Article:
Benefit concert to build a Haitian home

  • Peterson Volmar and his mother pose at their house. Volunteers work on a house in Haiti. —Submitted photo

  • Peterson Volmar and his mother pose at their house. Volunteers work on a house in Haiti. —Submitted photo

  • Peterson Volmar and his mother pose at their house. Volunteers work on a house in Haiti. —Submitted photo

Staff Writer
Published: 11/29/2018 5:05:24 PM

Katherine First and the Kitchen Party are performing a benefit concert on Saturday, but it’s really more of a party for those building a house for 14-year-old Peterson Volmar to live in with his seven siblings and parents.

While the band plays a blend of Scottish, Irish, and old-timey styles in a festive Cape Breton “kitchen party” tradition, the concert at All Souls Church on Main Street in Greenfield, which begins at 7 p.m., is all about Haiti and helping volunteers for an Athol-based organization build a concrete, earthquake-resistant house to replace the one largely destroyed by a 7.0-magnitude earthquake in 2010.

“This will be my 10th trip to Haiti,” says Tree of Hope Haiti volunteer Leslie Harrison. “But this trip, in particular, is especially near and dear to my heart.”

Next March’s week-long trip will be the first Tree of Life house-building project for Harrison, who met Peterson a couple of years ago. That was while building a house for Be Like Brit Foundation, named for the 19-year-old missionary killed in the 2010 earthquake.

“I met Peterson as one of the kids around the work site,” recalls Harrison, who began visiting Haiti in 2014. “There are always kids around work sites. He captured the hearts in our group, and we’re going back to build him a house.”

Although the boy is turning 15, he’s in the second grade, “to give you an idea of education in Haiti,” says the Northboro woman, who works as a health-care software consultant. She also began sponsoring Peterson so that he could start attending school.

Harrison, who plans to spend three days beyond the week-long house-building for her first touring around Haiti, explains her connection this way: “It’s a country that’s hard not to love, with an extremely complicated past” that includes its birth from a 1791 slave rebellion that indirectly led to the Louisiana Purchase by this country — and an international shunning that resulted for the former slave nation.

“Between national disasters and political intervention — including from the U.S. — it’s known as the poorest country in the Western Hemisphere,” she says. “They’re an incredibly strong people, through an earthquake, the hurricane two years ago and a hurricane in the north recently. It’s a country that can’t catch a break. This trip is very personal for me, because it’s about Peterson.”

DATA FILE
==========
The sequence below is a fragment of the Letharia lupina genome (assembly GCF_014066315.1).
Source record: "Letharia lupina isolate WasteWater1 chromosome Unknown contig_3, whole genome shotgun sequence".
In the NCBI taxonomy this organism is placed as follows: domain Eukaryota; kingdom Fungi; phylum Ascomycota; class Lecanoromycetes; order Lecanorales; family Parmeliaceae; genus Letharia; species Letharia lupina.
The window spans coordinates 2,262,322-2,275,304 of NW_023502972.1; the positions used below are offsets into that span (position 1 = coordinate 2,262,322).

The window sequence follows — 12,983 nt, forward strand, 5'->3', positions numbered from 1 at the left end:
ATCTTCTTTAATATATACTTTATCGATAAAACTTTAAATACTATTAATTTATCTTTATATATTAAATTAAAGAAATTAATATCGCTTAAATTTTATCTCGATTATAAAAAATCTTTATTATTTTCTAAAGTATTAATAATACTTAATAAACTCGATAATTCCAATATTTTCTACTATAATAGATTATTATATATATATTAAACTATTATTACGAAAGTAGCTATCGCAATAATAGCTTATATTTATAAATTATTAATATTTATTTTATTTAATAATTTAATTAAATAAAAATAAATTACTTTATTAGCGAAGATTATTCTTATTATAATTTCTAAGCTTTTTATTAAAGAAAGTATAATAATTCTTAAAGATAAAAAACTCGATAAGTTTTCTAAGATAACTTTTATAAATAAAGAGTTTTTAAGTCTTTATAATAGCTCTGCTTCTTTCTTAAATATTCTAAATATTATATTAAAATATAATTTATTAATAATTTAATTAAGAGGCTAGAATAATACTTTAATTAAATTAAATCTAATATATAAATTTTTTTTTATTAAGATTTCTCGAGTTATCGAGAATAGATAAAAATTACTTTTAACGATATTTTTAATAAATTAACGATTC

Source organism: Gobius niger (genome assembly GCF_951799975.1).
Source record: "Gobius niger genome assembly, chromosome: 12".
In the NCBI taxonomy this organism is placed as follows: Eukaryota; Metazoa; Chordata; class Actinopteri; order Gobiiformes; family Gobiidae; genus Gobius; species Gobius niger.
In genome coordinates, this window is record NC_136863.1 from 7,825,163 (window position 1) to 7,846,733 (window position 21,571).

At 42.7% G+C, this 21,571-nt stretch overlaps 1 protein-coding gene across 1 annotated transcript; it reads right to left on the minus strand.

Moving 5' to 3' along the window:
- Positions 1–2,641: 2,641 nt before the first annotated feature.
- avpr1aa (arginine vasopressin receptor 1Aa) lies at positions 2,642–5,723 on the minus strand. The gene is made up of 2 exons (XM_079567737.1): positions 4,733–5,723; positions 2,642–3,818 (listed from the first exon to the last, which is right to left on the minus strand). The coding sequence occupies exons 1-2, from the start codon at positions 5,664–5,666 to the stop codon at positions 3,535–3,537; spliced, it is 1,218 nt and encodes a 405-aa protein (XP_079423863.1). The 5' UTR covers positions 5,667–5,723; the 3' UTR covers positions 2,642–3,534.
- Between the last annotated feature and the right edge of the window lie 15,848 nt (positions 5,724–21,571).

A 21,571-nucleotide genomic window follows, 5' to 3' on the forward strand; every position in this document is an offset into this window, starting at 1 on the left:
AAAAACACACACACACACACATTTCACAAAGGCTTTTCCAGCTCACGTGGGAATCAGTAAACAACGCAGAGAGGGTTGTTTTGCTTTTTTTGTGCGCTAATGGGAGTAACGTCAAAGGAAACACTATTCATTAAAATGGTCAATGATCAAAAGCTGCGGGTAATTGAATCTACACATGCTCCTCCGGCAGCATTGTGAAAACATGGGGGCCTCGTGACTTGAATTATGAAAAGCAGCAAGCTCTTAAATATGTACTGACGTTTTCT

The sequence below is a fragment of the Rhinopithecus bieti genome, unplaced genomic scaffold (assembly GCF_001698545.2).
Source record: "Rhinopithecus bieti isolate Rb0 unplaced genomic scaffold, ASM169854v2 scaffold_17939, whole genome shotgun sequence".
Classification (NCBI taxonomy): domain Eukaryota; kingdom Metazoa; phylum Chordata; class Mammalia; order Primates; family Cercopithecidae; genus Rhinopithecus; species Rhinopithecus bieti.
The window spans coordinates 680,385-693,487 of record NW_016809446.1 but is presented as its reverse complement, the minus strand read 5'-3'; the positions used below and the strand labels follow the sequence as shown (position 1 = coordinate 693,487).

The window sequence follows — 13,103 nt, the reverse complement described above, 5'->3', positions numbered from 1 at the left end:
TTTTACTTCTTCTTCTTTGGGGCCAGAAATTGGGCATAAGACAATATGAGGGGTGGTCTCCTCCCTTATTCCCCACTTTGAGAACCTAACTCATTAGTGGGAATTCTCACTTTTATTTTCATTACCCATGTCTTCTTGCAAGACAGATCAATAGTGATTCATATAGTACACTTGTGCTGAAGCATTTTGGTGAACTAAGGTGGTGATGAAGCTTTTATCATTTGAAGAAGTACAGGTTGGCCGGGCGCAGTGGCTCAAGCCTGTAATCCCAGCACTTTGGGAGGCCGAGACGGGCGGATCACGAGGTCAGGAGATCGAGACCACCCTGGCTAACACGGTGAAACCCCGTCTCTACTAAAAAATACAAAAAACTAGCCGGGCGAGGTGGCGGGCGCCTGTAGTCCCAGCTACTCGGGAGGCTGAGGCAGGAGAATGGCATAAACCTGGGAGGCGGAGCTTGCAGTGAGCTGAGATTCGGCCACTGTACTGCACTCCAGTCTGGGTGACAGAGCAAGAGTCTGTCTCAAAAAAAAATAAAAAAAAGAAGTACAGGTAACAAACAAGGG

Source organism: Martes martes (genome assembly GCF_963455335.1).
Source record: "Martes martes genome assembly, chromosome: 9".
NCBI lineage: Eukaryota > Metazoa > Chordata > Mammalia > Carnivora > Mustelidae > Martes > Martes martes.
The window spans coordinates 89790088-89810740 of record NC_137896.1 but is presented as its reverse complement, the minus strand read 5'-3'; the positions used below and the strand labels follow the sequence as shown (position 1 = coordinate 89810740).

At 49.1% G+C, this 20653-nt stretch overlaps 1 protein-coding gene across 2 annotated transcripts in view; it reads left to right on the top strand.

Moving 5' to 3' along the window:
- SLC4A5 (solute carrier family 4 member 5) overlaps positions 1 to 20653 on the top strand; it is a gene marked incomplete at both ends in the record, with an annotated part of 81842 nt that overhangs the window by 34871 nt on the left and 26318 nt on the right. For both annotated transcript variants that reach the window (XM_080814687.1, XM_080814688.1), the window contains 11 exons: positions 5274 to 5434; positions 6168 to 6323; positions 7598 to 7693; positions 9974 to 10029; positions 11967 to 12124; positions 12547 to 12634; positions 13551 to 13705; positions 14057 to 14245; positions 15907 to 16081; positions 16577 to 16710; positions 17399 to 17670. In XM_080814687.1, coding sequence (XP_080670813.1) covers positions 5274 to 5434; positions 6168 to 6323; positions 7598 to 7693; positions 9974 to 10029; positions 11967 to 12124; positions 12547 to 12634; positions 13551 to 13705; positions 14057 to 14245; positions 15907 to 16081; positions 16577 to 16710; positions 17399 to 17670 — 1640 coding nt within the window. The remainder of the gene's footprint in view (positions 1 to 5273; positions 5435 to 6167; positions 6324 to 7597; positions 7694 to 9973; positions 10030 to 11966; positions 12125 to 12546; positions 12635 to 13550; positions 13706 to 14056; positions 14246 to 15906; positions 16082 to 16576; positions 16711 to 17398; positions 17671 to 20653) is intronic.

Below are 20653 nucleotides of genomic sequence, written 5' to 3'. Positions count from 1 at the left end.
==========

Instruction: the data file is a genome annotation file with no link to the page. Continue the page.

Harrison’s friend First suggested the benefit concert in a conversation with Jim Emerson, who began running a series of house concerts with his wife, Kate, soon after moving to Greenfield from Newton a year and a half ago. He suggested doing the concert at All Souls, where they’re members.

Peterson’s house at Grand-Goâve, about 40 miles west of Port-au-Prince, will be the fourth concrete dwelling, and the 20th overall, built by Tree of Hope Haiti since the organization was created five years ago by Angela Parayson and her husband, Kervince ‘Gama’ Parayson.

“Their resilience is amazing,” says Angela Boudreau Parayson, an Amherst High School graduate who met her Haitian-born husband on a 2001 mission trip, married him five years later and returned together after the earthquake that destroyed 90 percent of Grand-Goâve to build the Be Like Brit orphanage there.

Using the skills he learned during that construction, their organization began building houses in 2015 as part of a mission that also involves providing safe drinking water and sponsorships to enable children, like Peterson, to attend school.

“It took at least three or four years after the hurricane before we could see visible change — with things starting to get repaired. Then (2016 Hurricane) Matthew hit in the south. They just got up and started rebuilding again.”

Tree of Hope Haiti’s wooden houses, whose cement floors are an improvement on dirt-floor homes, all managed to withstand Hurricane Matthew when it struck that part of Haiti, even though they take just a week for 10 to 15 missionaries and seven to 10 Haitian workers to build, says Parayson.

“They’re so thankful to receive a house that has a locked door,” she says. “The house not only helps the family receiving it, but it also means a job for the Haitian workers that provides them with dignity. They’re able pay for food and education for their own families.”

Parayson, who spends nine months a year in Haiti and three months in Athol, says it’s a sacrifice being away from her family, but seems well worth it. The couple travels along with their two children, whom they home-school.

“I go down to help,” she says, “and I’m constantly amazed at the faith they have. Their sense of community and of helping others is what shine through for me. God is the one that gives me the strength to stay, to not give up.”

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